The luxuries of avoiding sanctions

Global sanctions on Russia continue apace, and there are rare admissions from within the country that these are working. Transport Minister, Vitaly Savelyev, has indicated that current trade logistics have been ‘virtually wrecked’, and the news that McDonalds and Starbucks are to permanently leave the country is, to the ordinary Russian, just as disappointing as the rows of shuttered Western and luxury brand stores across the country. But even in an environment where multi-million-dollar superyachts are being impounded from Florence to Fiji, the elite are still taking advantage and avoiding the worst of the consequences. Life – even the lowest forms – finds a way.

There have been three boons to the Russian criminal elite over the past two decades that have stood them in good stead for riding out the current crisis. Firstly, the eagerness with which they (and their money) were greeted all around the world – not only in the known tax havens and questionable corporate regimes of Cyprus and the Caribbean, where assets could be safely stashed with little fear that these would ultimately be linked back to them – but in supposedly higher-regarded jurisdictions such as the UK and USA, where property, citizenship and media outlets were all happily rendered to Russian control with little or no due diligence as to whether this was a good idea. Secondly, the exploiting of the systems within all these jurisdictions to stack the deck in their favour, be this through layering complex financial transactions, through anonymity-granting multiple shell companies, or the use of real estate/luxury art assets and the like, held through proxies that minimise the immediate asset base to be frozen or seized. And third, the deployment of organised crime syndicates across the planet, working hand-in-glove with the government (to the degree to which there is a distinction), to maintain the power and wealth of the elite regardless of other global realities.

Since the start of the war, the USA’s Financial Crimes Enforcement Network has put its adherents on repeated high alert, not only for transactions involving ‘real estate and luxury goods’, but also the increasing frequency of these being carried out through proxies to draw the focus away from the ultimate beneficiaries. Both art and property are well-suited to the criminal game: they are very expensive, are ‘known quantities’ as far as the use of shell firms are concerned and can be very difficult to enforce against given the ultimate difficulty in proving who owns what.

It is, however, not just in ‘big ticket’ luxury items where the Russians excel. Since March, the EU has instituted a ban on the export from the bloc of any luxury goods worth over €300, covering clothing, jewellery, accessories, food, and porcelain, in addition to supercars and antiques. And understandably so. The elite have developed expensive tastes over the past twenty years and to be cut off from their luxuries might not end the war, but it certainly will hammer home the point that there will be consequences.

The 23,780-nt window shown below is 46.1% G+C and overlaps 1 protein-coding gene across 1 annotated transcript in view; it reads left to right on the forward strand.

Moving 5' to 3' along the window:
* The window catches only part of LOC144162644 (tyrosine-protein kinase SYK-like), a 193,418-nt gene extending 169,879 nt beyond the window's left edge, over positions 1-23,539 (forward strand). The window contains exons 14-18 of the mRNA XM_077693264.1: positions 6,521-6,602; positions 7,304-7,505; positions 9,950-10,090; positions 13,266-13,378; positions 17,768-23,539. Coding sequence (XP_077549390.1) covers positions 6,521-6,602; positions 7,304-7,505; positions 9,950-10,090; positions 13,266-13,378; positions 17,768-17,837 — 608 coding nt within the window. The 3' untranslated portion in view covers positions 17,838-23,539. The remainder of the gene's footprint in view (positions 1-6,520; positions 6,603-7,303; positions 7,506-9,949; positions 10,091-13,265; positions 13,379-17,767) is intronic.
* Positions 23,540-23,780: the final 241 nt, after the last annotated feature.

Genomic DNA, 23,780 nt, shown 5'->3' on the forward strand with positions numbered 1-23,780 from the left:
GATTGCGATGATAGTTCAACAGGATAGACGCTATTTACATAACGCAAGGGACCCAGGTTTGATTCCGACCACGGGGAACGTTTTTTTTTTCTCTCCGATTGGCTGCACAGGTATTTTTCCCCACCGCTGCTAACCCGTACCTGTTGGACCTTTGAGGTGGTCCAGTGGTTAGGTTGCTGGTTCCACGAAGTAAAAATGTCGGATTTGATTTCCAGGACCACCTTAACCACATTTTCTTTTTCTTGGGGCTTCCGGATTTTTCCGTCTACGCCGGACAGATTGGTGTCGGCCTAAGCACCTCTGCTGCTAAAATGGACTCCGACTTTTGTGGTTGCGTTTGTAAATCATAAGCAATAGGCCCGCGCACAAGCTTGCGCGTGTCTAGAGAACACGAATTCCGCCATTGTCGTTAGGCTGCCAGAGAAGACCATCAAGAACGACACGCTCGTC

Or will there? Recent indications are that Russian criminal syndicates are now using the proceeds of drug smuggling to purchase luxury goods from within the EU and pass them back to Moscow for the benefit of the elite, in a neat reversal of the standard practice whereby fake goods go from Russia to the EU for the benefit of the syndicates. Not only does this enable the elite to continue living in the manner to which they are accustomed, but the drug money itself can be laundered through the luxury purchases instead of being turned into a mega-dollar yacht or art purchase that authorities are more likely to go after or, sunk into an offshore account that risks being exposed by a fourth ‘Papers’ leak. Not only does this re-confirm the closeness of the Russian political/corporate elite and criminal elements but demonstrates a new methodology for attempted sanctions avoidance and diligence requirements that corporates on the continent need to be aware of – after all, somebody is selling the luxury goods to the gangs. Although the superyachts will continue to sail and the webs of anonymity become ever broader, the magic trick of turning drugs into Russian Standard is becoming, well, a Russian standard, and proves that when it comes to avoiding sanctions and responsibility, the Moscow elite have the greatest luxury of all: the luxury of choice.

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